While the title and focus is on building wealth, it is a guide to finding success in any area.

The Story Behind Think And Grow Rich [continue reading…]

in 2 – Your Inner Game

The Law Of Attraction And Business Success

This is an article from P2M3 Your Mindset & Beliefs in the Pillar 2 Your Inner Game

The movie “The Secret” was a huge success in the United States and its gone international.

Is it “new age mumbo jumbo” or is there something in it?

The basic idea is that You attract what you think about.

Good or bad.

If you worry about how much debt you’ve built up over the last few years, you will find that you attract more debt. You’ve become habitualised to spending money that you don’t have, you’ve got used to the idea that you can live beyond your means. [continue reading…]

in 2 – Your Inner Game

Your Mindset & Beliefs P2M3

This is the main article for the module P2M3 in Pillar 2, Your Inner Game.

The Critical Role Of Your Mindset & Beliefs In Determining Your Success

The more time I spend working with small business owners rather than advising corporates, the more I realise that mindset is a huge differentiator between the very successful, the people doing OK and those who are struggling.

Your Potential To Do Whatever You Want [continue reading…]

in 2 – Your Inner Game

What Is Success for You As A Business Owner?

Computer company MYOB found in a survey 62 % of entrepreneurs defined business success as a balance between family and career.

Only 19% started their business for money alone.

In another survey, American Express discovered 40 per cent of the smallest business owners – those with annual revenues of less than $200,000 – plan no vacation time in any given year.

No wonder stress levels are so high.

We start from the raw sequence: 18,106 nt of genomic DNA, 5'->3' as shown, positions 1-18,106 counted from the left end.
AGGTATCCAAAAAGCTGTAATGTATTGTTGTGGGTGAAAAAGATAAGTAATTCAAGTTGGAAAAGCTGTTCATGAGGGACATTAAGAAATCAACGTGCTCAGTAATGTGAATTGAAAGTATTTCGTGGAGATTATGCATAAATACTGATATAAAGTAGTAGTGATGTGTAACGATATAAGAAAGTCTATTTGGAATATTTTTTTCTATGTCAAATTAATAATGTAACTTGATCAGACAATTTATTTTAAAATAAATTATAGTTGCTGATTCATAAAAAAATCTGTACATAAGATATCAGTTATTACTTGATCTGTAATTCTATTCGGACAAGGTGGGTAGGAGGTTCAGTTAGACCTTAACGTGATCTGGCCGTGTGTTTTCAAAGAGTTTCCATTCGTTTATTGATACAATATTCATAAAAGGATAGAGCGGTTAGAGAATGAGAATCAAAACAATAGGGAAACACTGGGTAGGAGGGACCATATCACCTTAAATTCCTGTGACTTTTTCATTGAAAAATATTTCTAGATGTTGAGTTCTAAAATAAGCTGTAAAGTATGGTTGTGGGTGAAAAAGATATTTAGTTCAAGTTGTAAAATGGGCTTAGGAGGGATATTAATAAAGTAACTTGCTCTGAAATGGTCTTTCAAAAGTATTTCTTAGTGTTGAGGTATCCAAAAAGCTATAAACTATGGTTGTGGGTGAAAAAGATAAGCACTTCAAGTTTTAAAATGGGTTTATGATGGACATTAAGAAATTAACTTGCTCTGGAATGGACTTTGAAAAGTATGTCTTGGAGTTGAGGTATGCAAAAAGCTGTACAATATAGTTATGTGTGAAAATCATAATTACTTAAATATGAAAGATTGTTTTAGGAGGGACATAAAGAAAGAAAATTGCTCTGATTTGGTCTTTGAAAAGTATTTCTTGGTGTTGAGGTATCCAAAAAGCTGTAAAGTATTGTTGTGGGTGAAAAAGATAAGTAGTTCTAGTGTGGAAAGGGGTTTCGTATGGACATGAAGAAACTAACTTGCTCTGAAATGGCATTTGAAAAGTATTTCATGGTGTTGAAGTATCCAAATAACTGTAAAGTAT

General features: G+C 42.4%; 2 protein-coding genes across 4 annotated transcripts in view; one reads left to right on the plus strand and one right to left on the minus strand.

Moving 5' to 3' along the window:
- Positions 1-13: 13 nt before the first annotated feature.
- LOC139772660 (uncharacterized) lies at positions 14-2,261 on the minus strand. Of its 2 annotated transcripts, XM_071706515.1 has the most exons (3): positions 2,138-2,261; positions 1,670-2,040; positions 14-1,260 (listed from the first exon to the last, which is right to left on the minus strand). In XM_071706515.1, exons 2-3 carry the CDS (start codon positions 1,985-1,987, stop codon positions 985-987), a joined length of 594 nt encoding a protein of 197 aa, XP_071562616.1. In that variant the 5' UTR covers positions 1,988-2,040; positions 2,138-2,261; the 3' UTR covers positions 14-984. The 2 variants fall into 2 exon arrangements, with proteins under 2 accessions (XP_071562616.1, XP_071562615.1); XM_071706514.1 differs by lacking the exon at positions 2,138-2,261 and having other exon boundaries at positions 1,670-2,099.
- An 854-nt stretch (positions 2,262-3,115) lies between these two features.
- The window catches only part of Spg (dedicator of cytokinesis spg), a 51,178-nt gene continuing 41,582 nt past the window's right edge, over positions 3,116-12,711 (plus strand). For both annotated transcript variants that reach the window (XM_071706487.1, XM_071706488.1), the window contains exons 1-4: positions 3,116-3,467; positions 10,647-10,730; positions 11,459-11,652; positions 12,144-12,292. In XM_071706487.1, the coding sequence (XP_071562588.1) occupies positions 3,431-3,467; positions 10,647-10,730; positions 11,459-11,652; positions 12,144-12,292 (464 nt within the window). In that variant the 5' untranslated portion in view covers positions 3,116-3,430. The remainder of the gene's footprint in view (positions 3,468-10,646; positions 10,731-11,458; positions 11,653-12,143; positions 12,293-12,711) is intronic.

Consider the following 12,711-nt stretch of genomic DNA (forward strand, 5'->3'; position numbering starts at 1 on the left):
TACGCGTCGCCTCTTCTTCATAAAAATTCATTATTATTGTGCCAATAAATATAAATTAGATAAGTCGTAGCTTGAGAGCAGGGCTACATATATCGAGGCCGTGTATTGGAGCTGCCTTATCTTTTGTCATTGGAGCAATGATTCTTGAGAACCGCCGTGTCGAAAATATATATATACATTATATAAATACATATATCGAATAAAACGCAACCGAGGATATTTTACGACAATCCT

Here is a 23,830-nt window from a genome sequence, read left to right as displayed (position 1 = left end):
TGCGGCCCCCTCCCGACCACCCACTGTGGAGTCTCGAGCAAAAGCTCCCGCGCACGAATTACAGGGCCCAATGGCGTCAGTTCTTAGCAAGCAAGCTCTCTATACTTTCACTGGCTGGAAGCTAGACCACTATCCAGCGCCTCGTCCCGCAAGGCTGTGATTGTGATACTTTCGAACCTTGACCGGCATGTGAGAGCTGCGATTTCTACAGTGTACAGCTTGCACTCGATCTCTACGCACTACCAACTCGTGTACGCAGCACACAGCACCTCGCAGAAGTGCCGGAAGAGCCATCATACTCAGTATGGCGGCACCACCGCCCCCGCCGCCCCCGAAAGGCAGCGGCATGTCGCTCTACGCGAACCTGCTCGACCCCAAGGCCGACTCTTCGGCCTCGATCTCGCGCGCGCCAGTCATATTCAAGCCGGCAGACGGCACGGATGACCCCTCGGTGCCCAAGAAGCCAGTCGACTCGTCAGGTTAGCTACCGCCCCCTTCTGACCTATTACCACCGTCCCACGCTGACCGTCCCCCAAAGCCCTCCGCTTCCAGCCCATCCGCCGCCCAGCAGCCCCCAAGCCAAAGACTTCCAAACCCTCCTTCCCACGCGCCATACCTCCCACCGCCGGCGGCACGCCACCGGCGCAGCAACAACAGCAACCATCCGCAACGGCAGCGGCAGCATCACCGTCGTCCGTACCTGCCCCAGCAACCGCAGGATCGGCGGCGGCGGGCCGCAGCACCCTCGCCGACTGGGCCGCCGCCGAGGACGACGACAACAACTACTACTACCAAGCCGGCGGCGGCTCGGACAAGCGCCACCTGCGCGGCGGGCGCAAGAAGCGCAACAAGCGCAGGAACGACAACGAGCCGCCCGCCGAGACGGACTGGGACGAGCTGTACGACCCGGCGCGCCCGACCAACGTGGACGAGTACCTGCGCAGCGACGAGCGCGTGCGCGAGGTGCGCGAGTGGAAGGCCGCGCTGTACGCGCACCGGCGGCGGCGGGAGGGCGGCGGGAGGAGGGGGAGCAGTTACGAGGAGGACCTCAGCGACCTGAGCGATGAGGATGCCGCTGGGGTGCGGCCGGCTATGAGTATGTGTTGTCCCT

As A Business Owner, It Is Up To You To Define Your Own Success

One of the many nice things about owning your own business is you decide what success means to you.

Start thinking about what you want to achieve:

  • For yourself
  • In your family
  • In your business

How important is money to you?

Is it important to you as a symbol of success or as a way to success.

P2M2 Your Work Life Balance

Get To Know Me



in 2 – Your Inner Game

Profit Extraction

I am not a tax expert and this isn’t meant as tax advice .

I believe business owners have a great opportunity to take out the profit in the most tax efficient way.

It’s the money you get to keep that matters and not what it’s called. [continue reading…]

in 1 – Your KPI

How Much Profit Should You Make?

“How much profit should my business make?” is one of those classic questions without any clear answer.

It depends…although I was taught as an accountancy student that a 5% return on sales (or profit on sales) was average and 10% was good. [continue reading…]

in 1 – Your KPI

Many business owners have an uneasy relationship with money.

They know they want it – indeed the opportunity for making more money was one of the big driving forces behind the decision to start a business.

But they don’t understand it.

The numbers frighten them.

The jargon is confusing. [continue reading…]

in 1 – Your KPI

The Theory Of Constraints For Small Businesses

The Theory of Constraints (TOC), as originally developed by Eliyahu Goldratt and introduced to the world in the business novel “The Goal“, has produced some remarkable successes in big companies, showing huge improvements in the three main measurements:

  1. More Throughput (T) – this is effectively increasing sales less the direct cost of sales without any questionable apportionment of shared costs.
  2. Lower Operating Expenses (OE) – reducing the other costs of the business.
  3. Lower Inventory and Investments (I) – reducing the money tied up in the business whilst also improving due date performance and cutting lead times.

This has been achieved by focusing improvement efforts on the main constraint or the weakest link in the chain. Quite simply, this is where you can get the biggest bang for your buck.

Just to be clear, a constraint is something that stops you from reaching your goal. For example, consistent customer service problems may stop a business from reaching its goal to increase profit. [continue reading…]

in Business Problems And Mistakes